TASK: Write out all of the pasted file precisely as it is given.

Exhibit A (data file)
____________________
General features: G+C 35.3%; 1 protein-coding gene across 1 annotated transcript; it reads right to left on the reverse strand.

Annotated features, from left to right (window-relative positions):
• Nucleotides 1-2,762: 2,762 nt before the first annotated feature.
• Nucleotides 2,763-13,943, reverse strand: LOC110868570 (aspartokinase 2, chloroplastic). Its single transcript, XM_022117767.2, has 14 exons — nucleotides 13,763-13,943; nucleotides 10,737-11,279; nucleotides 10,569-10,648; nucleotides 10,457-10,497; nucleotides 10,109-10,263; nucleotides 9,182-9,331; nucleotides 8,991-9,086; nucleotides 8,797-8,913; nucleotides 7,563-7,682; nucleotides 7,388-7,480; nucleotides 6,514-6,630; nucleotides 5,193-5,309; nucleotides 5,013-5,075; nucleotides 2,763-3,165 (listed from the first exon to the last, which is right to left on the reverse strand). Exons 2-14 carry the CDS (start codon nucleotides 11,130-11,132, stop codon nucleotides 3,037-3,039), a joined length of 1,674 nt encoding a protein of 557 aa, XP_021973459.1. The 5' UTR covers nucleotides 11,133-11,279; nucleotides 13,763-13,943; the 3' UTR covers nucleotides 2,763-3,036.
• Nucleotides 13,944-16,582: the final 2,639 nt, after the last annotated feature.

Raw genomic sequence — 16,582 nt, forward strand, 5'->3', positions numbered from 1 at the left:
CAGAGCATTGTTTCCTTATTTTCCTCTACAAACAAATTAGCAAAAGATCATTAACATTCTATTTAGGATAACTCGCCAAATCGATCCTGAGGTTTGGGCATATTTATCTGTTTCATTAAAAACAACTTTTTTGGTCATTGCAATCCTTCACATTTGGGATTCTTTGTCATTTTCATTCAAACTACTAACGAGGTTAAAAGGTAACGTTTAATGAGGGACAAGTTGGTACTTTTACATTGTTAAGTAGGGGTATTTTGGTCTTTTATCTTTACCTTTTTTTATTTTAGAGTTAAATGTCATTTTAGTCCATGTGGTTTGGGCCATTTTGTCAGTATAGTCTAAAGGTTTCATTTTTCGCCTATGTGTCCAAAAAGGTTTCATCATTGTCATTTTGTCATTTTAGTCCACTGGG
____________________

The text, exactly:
General features: G+C 35.3%; 1 protein-coding gene across 1 annotated transcript; it reads right to left on the reverse strand.

Annotated features, from left to right (window-relative positions):
• Nucleotides 1-2,762: 2,762 nt before the first annotated feature.
• Nucleotides 2,763-13,943, reverse strand: LOC110868570 (aspartokinase 2, chloroplastic). Its single transcript, XM_022117767.2, has 14 exons — nucleotides 13,763-13,943; nucleotides 10,737-11,279; nucleotides 10,569-10,648; nucleotides 10,457-10,497; nucleotides 10,109-10,263; nucleotides 9,182-9,331; nucleotides 8,991-9,086; nucleotides 8,797-8,913; nucleotides 7,563-7,682; nucleotides 7,388-7,480; nucleotides 6,514-6,630; nucleotides 5,193-5,309; nucleotides 5,013-5,075; nucleotides 2,763-3,165 (listed from the first exon to the last, which is right to left on the reverse strand). Exons 2-14 carry the CDS (start codon nucleotides 11,130-11,132, stop codon nucleotides 3,037-3,039), a joined length of 1,674 nt encoding a protein of 557 aa, XP_021973459.1. The 5' UTR covers nucleotides 11,133-11,279; nucleotides 13,763-13,943; the 3' UTR covers nucleotides 2,763-3,036.
• Nucleotides 13,944-16,582: the final 2,639 nt, after the last annotated feature.

Raw genomic sequence — 16,582 nt, forward strand, 5'->3', positions numbered from 1 at the left:
CAGAGCATTGTTTCCTTATTTTCCTCTACAAACAAATTAGCAAAAGATCATTAACATTCTATTTAGGATAACTCGCCAAATCGATCCTGAGGTTTGGGCATATTTATCTGTTTCATTAAAAACAACTTTTTTGGTCATTGCAATCCTTCACATTTGGGATTCTTTGTCATTTTCATTCAAACTACTAACGAGGTTAAAAGGTAACGTTTAATGAGGGACAAGTTGGTACTTTTACATTGTTAAGTAGGGGTATTTTGGTCTTTTATCTTTACCTTTTTTTATTTTAGAGTTAAATGTCATTTTAGTCCATGTGGTTTGGGCCATTTTGTCAGTATAGTCTAAAGGTTTCATTTTTCGCCTATGTGTCCAAAAAGGTTTCATCATTGTCATTTTGTCATTTTAGTCCACTGGG